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Getting around in Saigon - Ho Chi Minh city with public transportation
 

Despite its notorious traffic, getting around in Ho Chi Minh City is a fairly easy task once you’ve done a bit of research before making your way to this lively city. Ho Chi Minh City is made up of 24 districts, with District 1 to 5 hosting the highest number of attractions, restaurants, bars, nightclubs, and shopping venues in the city. Travelling via the iconic (and diminishing) cyclo is a tourists’ favourite way of getting around, but there’s also an efficient network of motorcycle taxis, public buses, and private taxis connects you to the city centre and beyond. Travellers can also rent a bicycle or motorbike, though navigating through the city’s busy (and dangerous) traffic might be quite the challenge for the inexperienced. For a hassle-free way of navigating through the city, check out our guide to Saigon public transportation.
 

1. Taxi: Travelling by taxi is one of the easiest ways to get around Ho Chi Minh City as you can find several vehicles parked outside renowned hotels, landmarks, bars, and restaurants. The standard taxi fare is between VND 10,000 and VND 15,000, with every kilometre priced at VND 6,000. In District 1, you should be able to get to most places for less than VND 80,000. Do note that taxi scams are quite common in Saigon, so stick with legitimate taxi companies such as Mai Linh Taxi (+84 283 925 0250), or Vinasun (+84 283 272-727).
 

2. Xe Om (Motorcycle Taxi): A common yet interesting mode of transportation in Vietnam is xe om or motorcycle taxis, where you will be weaving through the bustling traffic with an experienced driver. It’s also fairly inexpensive as it’s priced between VND 10,000 and VND 15,000 depending on your destination (and haggling skills). You can also opt for an hourly booking fare of VND 25,000, which is quite the steal since you’re able explore an entire district within a short amount of time. You’re also provided with a helmet for safety; just make sure to keep your knees in and most drivers appreciate you looking out for traffic and hand-signalling a turn. The only downside to xe om is the language barrier, as most locals can’t converse in English.
 

3. Cyclo: The three-wheeled cyclo is a diminishing transportation in Saigon, mostly found nearby popular landmarks, temples, restaurants, and bars. With an hourly rental of VND 20,000, most travellers opt for cyclo to travel between the city sights or short trips within the Dong Khoi district. Due to the rather bustling traffic in Ho Chi Minh City, we suggest against all-day cyclo tours. However, travelling via cyclo can be quite the memorable experience for thrill-seeking travellers.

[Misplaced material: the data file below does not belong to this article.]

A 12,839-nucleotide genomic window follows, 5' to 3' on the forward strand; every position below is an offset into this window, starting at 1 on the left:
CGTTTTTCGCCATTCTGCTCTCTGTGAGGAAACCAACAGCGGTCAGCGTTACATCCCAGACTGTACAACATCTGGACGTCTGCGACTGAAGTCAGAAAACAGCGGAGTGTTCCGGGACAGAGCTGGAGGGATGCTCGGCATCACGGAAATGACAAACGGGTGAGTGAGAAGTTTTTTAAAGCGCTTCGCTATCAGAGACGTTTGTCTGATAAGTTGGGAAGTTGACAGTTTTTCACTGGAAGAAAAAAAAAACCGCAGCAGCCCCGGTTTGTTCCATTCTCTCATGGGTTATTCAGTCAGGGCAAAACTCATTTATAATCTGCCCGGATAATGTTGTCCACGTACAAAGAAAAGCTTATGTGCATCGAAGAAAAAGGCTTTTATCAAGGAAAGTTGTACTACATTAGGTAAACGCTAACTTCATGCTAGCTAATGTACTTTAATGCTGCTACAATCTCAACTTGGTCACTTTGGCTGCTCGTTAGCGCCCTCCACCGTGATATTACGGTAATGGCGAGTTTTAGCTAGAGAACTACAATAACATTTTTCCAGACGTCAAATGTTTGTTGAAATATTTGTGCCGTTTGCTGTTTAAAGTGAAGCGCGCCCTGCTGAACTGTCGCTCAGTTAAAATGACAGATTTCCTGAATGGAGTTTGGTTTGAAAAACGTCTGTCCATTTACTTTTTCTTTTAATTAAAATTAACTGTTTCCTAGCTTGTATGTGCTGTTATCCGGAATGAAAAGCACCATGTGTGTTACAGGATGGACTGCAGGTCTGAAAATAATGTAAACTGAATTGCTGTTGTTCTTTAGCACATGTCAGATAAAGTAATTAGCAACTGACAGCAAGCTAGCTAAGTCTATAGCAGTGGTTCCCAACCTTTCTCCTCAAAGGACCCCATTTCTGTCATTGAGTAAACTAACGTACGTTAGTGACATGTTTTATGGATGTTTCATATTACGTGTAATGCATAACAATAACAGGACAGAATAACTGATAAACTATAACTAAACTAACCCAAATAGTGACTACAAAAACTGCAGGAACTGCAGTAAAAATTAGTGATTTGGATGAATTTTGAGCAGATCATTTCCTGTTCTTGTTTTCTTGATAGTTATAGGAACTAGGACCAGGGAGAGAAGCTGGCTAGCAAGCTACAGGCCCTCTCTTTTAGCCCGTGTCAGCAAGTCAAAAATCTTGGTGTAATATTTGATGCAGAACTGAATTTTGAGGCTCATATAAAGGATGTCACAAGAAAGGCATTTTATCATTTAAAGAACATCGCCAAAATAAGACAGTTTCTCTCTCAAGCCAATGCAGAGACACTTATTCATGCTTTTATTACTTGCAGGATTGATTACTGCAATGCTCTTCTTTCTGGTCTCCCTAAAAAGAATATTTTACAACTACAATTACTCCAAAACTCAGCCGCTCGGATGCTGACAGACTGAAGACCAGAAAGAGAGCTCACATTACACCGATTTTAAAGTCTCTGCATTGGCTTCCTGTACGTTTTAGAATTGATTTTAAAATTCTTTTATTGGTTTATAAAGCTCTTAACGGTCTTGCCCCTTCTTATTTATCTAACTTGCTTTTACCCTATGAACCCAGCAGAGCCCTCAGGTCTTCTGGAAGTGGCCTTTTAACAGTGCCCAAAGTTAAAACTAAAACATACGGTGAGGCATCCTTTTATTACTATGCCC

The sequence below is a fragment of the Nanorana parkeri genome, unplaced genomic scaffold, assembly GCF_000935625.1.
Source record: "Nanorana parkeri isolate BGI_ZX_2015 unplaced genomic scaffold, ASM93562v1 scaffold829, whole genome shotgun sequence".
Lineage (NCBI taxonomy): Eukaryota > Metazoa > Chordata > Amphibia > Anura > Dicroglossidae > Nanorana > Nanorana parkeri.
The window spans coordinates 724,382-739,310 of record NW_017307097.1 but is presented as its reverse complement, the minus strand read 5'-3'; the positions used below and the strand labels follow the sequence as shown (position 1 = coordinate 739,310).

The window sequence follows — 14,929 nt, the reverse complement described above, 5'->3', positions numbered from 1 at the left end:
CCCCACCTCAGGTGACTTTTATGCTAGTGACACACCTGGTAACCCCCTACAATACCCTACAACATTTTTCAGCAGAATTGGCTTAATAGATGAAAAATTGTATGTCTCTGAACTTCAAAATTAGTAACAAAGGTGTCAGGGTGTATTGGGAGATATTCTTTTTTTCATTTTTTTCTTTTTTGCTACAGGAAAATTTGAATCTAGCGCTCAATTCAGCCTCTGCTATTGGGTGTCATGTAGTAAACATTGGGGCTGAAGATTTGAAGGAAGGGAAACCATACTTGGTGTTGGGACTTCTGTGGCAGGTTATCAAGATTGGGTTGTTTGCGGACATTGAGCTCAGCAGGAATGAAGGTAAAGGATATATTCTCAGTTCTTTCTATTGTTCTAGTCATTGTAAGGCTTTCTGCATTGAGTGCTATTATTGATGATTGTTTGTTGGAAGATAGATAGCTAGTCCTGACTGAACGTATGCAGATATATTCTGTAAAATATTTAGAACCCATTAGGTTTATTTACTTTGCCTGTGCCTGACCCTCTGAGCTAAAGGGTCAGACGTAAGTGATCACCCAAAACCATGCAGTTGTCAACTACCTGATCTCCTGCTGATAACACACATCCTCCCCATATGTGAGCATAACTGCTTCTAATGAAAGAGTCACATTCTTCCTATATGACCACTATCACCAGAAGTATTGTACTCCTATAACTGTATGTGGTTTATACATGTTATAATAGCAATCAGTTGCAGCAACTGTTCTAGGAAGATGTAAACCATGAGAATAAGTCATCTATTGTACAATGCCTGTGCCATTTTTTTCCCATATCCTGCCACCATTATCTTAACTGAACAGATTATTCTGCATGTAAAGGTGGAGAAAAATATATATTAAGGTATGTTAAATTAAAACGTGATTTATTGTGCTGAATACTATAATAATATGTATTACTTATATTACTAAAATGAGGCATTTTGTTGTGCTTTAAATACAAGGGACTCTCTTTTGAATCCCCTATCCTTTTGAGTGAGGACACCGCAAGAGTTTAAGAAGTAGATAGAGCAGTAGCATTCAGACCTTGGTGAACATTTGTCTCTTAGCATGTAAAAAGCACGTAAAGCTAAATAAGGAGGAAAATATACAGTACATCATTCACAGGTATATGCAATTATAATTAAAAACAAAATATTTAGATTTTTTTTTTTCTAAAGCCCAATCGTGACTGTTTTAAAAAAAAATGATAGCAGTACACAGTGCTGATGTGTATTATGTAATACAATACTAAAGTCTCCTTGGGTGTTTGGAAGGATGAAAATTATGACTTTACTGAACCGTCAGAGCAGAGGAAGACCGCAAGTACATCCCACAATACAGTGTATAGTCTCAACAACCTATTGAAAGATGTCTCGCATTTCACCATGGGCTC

4. Bus: Serving more than 100 routes around Ho Chi Minh City, buses are great for exploring the city on a tight budget. Easily distinguished by its white and green exterior, all buses are fitted with comfortable seats and air-conditioning, with tickets priced as low as VND300. Major bus terminals within the city include Ben Thanh Station (where you can get a free map of the Ho Chi Minh Bus Route), Cholon Station, and Mien Dong Station. If you’re looking to take the bus from the airport to the city centre or vice versa, look out for the #147 (Cho Lon Bus Station – Tan Son Nhat) and #152 (Trung Son Resident – Tan Son Nhat) buses. Bus#147 takes you to Ho Chi Minh City’s Chinatown area while bus #152 will go to the Ben Thanh Market, which is less than five minutes away from the backpacker district of Pham Ngu Lao.


5. Bicycle & Motorcycle Rentals: Bicycle and motorcycle rentals are available all over Vietnam, though most travellers decide against renting one in Saigon due to the city's chaotic traffic. Most hotels can help arrange for bicycle and motorcycle rentals, but these come with very inflated prices, so your best bet is heading to the Pham Ngu Lao disrict, where a full-day bicycle with helmet costs from VND 20,000 while motorcycles are about VND 120,000.
 

6. Train: Operated by national carrier, Vietnam Railways, the Vietnamese railway system is an ageing but pretty dependable service, and offers a relaxing way to get around the nation. Travelling in an air-conditoned sleeping berth sure beats a hairy overnight bus journey along Hwy 1. And, of course, there’s some spectacular scenery to lap up, too. You can can buy tickets in advance from the Vietnam Railways bookings site (http://dsvn.vn); however, at the time of writing only Vietnamese credit cards were accepted

7. Water bus: This new service will allow passengers to travel from Bach Dang wharf in District 1 to Linh Dong Ward in Thu Duc District on a10.8 km-long and 30-min and  journey on the Saigon River and Thanh Da canal.
There will be 9 river stations in D1, D2, Binh Thanh to Thu Duc District in the north of the city.